The first solar cars made their appearance in the late 1970’s. According to the Guinness Book of World Records, the first completely powered solar car was developed in 1984 by Greg Johanson and Joel Davidson.
Since then, the public has had an on again/off again love affair with solar powered cars. The idea of using the sun’s energy as fuel is inherently appealing. However many people have also raised valid questions about the usefulness of the solar powered car as a reliable means of transportation.
Solar cars use photovoltaic cells (PVCs) to convert the sun’s rays into electricity. In newer designs, the electricity is used in two ways. First, it powers the motor so that the car will move. Second, some of the electricity is stored in a battery so that the car will be able to function on cloudy days, at night, and in dark spaces like parking garages.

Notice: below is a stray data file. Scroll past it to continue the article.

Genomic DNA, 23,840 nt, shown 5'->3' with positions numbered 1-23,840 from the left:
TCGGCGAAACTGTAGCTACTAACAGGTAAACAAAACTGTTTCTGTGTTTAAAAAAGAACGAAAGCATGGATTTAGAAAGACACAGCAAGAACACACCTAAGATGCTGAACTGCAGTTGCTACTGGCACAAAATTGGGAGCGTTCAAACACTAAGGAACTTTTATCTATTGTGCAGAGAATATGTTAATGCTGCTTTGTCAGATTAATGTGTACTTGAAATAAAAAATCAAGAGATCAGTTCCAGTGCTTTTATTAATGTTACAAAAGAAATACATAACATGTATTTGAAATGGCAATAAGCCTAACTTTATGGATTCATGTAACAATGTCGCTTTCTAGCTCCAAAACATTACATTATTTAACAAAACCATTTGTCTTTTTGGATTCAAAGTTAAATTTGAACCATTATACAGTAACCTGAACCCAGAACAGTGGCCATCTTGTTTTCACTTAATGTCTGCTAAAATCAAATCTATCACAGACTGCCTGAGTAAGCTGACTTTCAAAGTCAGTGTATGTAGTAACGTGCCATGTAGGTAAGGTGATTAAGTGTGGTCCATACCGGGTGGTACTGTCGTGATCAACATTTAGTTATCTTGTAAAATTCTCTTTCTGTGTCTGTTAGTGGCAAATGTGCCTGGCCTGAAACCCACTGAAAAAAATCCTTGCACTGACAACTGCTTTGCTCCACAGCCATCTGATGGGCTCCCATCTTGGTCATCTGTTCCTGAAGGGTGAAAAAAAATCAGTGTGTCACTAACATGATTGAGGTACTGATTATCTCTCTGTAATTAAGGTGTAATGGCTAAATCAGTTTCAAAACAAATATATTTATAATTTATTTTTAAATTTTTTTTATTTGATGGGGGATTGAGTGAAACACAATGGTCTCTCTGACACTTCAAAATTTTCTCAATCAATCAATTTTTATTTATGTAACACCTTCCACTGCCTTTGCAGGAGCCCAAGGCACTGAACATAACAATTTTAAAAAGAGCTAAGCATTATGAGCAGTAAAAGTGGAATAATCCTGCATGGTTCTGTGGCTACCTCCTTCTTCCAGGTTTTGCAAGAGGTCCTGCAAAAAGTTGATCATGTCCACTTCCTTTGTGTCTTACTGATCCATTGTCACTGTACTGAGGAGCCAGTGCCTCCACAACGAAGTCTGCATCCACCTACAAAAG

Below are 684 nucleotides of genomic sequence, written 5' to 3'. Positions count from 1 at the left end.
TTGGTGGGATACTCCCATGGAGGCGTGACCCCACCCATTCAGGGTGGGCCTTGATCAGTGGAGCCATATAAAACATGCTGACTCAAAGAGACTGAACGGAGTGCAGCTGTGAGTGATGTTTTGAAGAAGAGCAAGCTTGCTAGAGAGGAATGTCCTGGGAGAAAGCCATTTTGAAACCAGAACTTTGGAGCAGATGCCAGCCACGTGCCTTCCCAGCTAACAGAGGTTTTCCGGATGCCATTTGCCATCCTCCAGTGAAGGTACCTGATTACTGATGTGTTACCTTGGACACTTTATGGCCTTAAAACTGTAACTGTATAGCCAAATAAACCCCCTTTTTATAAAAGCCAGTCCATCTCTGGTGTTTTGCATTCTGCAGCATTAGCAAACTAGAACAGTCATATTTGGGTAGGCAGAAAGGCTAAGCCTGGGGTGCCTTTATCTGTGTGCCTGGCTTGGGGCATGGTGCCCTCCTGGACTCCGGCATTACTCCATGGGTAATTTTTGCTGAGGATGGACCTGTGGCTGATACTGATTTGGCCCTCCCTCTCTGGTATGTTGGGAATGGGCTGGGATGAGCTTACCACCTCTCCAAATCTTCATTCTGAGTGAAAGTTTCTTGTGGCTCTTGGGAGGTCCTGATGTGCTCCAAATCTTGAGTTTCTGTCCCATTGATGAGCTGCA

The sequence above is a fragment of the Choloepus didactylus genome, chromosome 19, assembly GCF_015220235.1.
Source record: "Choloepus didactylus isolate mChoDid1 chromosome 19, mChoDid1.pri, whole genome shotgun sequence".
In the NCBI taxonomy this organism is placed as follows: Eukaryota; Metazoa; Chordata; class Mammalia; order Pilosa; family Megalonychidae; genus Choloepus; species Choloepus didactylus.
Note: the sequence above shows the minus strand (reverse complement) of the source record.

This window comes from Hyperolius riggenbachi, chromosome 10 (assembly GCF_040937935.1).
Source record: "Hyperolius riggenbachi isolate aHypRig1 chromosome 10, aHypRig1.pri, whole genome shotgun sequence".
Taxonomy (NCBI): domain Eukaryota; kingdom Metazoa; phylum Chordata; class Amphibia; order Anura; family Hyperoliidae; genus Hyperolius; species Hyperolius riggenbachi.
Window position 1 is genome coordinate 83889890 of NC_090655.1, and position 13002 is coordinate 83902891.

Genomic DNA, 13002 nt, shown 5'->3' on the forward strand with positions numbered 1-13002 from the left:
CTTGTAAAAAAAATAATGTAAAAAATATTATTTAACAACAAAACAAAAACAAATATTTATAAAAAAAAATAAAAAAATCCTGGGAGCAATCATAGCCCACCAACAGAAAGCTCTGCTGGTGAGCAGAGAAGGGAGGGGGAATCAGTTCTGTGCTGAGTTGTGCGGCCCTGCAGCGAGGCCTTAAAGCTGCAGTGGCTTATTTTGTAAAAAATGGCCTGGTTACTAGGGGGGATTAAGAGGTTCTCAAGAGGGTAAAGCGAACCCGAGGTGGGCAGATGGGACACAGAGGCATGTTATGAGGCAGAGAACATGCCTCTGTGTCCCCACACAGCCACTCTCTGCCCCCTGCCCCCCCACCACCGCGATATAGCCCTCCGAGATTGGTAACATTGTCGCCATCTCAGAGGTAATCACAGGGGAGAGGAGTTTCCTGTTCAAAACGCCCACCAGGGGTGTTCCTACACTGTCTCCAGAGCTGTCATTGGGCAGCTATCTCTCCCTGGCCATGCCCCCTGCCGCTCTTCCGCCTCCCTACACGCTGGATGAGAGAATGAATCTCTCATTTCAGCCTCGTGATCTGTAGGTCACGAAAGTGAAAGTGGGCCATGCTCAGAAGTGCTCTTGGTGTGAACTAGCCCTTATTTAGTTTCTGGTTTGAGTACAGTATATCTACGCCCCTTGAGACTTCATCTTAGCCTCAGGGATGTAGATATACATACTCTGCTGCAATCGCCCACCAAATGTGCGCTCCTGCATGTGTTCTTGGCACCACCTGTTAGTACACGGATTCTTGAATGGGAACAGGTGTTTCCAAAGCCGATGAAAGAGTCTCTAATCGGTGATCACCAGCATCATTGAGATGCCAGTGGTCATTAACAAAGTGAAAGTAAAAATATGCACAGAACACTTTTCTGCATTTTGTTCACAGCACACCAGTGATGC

Photovoltaic cells cost anywhere from $10 to $400 per cell. The more expensive the cells, the more efficient they are at gathering and converting the sun’s energy. This means that constructing a solar powered car may be way beyond your budget.
And even if you do come up with the money, you won’t get a luxury transport. Solar powered cars are made with very lightweight frames and can generally only accommodate one person, the driver. If you are in an accident, the frame will serve as poor protection. Additionally, solar powered cars can get very warm on the inside and can be uncomfortable to operate.
None of this means, however, that solar powered cars should be written off altogether. Rather, it means that while purely solar powered cars aren’t necessarily practical, solar energy can be a valuable force in supplementing other forms of power.